The Two Loop Serpentine

There’s a movement that comes up frequently in both prelim and novice dressage tests which I really like. I like how is seems comparatively straightforward, but in order to score well you need to perfect several elements. I also like how it can be used to develop horse and rider in terms of rhythm, suppleness and balance.

It’s effectively a two loop serpentine, but is described in tests as “C half twenty metre circle right to X. X half twenty metre circle left to A.” Or starting at A, or on the left rein.

At prelim level, the movement is carried out in working trot. The judge is looking for the circles to be of an even size, so checking suppleness. For the trot to stay in a consistent rhythm, and for the change of bend to be smooth and balanced.

Initially when I use this exercise with riders, I get them to spend several strides over X changing the bend. A common mistake is that people lurch from the right circle to the left circle at X, which inevitably means the second circle lacks quality. By ensuring that the change of bend is balanced over a few straight strides we improve the suppleness of the horse, and the rider learns to prepare and execute the change of bend fluently, as well as riding accurately over X. Then we reduce the number of straight strides over X as the horse becomes more balanced and understands the exercise until the change of bend is done in literally two strides or less, and the horse passes over X as so often riders miss it because they haven’t ridden an accurate first half circle.

The next step in this exercise is when a test asks for one horses length in walk over X. This means that you have to factor in a transition before and after the change of bend, thus further testing the horse’s balance and suppleness. One horse’s length is 3-5 strides of walk, and the transitions need to be clear so that the walk is a definite four beats. It’s common for the horse to jog in anticipation of trotting again so the judge will mark lower for a loss of clarity in the walk.

Again, when introducing the walk steps to the movement I break it up. We go back to having quite a long straight stretch over X, and initially aim for half a dozen walk strides. This enables the rider to prepare each transition, and to separate each element. Coming off the half circle, they ride the downwards transition, and then change the bend, then ride the upward transition before going onto the second half circle. It’s key to keep the horse in front of the leg, so as soon as the horse is staying balanced into walk with a smooth change of bend, we reduce the number of walk steps. By slowly condensing the movement the horse and rider will be more able to ride it succinctly and fluidly. When practising this movement for a test I’ll quite often vary the number of walk steps so that the horse doesn’t anticipate the upward transition and tense up.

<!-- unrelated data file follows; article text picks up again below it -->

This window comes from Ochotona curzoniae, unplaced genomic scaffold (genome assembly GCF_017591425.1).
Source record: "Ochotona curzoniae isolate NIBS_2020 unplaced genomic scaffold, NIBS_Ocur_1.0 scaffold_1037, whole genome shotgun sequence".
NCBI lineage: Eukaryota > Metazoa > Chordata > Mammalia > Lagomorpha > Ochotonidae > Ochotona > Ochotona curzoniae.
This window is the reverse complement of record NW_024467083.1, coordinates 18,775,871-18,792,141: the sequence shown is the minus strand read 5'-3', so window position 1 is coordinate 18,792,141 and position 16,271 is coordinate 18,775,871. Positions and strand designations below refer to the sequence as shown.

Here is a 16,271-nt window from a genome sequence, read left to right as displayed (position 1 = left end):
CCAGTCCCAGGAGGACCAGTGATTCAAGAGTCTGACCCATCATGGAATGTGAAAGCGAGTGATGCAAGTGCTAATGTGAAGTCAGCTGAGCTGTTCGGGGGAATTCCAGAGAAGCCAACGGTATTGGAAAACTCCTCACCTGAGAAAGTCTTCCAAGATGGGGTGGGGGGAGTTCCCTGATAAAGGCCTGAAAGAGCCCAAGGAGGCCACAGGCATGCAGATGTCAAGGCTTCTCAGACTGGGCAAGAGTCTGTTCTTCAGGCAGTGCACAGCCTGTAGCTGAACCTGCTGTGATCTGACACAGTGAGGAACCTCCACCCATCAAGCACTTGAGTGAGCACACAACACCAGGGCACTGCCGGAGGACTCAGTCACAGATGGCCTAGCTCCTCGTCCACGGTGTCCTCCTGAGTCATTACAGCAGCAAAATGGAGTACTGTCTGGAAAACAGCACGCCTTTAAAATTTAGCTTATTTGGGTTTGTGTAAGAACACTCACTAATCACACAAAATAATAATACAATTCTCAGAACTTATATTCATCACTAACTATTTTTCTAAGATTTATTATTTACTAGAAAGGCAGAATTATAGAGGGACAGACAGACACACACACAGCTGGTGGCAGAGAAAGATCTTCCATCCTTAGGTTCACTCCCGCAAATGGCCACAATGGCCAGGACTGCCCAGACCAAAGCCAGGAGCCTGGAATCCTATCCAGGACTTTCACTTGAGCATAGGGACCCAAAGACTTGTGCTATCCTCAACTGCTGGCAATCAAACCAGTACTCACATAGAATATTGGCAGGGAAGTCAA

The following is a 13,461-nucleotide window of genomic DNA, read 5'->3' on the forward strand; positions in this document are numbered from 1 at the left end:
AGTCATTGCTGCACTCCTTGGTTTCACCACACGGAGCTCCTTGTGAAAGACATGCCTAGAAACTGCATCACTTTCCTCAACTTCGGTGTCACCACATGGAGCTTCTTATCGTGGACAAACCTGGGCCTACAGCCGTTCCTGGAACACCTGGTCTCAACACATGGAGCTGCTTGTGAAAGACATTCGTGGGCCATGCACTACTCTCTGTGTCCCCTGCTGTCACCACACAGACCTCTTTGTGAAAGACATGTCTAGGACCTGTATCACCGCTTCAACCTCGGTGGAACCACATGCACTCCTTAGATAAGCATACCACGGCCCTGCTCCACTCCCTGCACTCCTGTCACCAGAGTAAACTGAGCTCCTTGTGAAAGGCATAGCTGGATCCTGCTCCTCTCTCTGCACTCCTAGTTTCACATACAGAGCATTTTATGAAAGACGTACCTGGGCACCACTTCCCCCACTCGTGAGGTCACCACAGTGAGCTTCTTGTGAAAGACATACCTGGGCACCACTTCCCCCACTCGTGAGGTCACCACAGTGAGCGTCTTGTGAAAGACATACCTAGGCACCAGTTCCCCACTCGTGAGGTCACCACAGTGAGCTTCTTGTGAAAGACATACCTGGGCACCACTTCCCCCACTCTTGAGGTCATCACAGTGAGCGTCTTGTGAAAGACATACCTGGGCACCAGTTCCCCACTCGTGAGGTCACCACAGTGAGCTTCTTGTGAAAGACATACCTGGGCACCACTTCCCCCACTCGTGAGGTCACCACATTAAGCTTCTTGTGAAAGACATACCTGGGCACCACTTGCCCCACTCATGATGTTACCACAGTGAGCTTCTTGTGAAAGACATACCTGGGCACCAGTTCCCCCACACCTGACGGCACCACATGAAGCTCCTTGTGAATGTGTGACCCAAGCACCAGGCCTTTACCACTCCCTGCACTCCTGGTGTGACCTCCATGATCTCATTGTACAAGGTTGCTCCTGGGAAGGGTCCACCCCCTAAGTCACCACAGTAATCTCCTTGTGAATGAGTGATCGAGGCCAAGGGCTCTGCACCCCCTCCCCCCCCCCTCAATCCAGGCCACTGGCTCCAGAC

At Novice level, canter is introduced to this movement. In order to change the rein trot is required over X. Here, it is more noticeable if the rider doesn’t establish the new bend because the horse risks striking off onto the wrong lead.

In a similar way to introducing the walk transition, I get my rider to break down the elements and take their time changing the bend and preparing each transition. As the horse’s balance and rider’s preparation improves we reduce the number of trot strides, still focusing on the rhythm of the trot in case the horse tenses or rushes. Eventually, the transitions and change of bend happen almost simultaneously. Only needing one horse’s length of trot over X means that the rider has to be accurate in their transition: there’s no point riding the downward transition too early so you either have more trot strides or you pick up the new canter lead before X. Neither of which are looked favourably on by judges.

So what appears to be quite a simple movement actually requires a lot of preparation and accuracy from the rider. From the horse, they need to be responsive to the aids, supple and balanced through the changes of bend and transition. I think it’s quite a useful movement for assessing a horse’s way of going as well as to check the rider’s understanding of the different aspects of the exercise.

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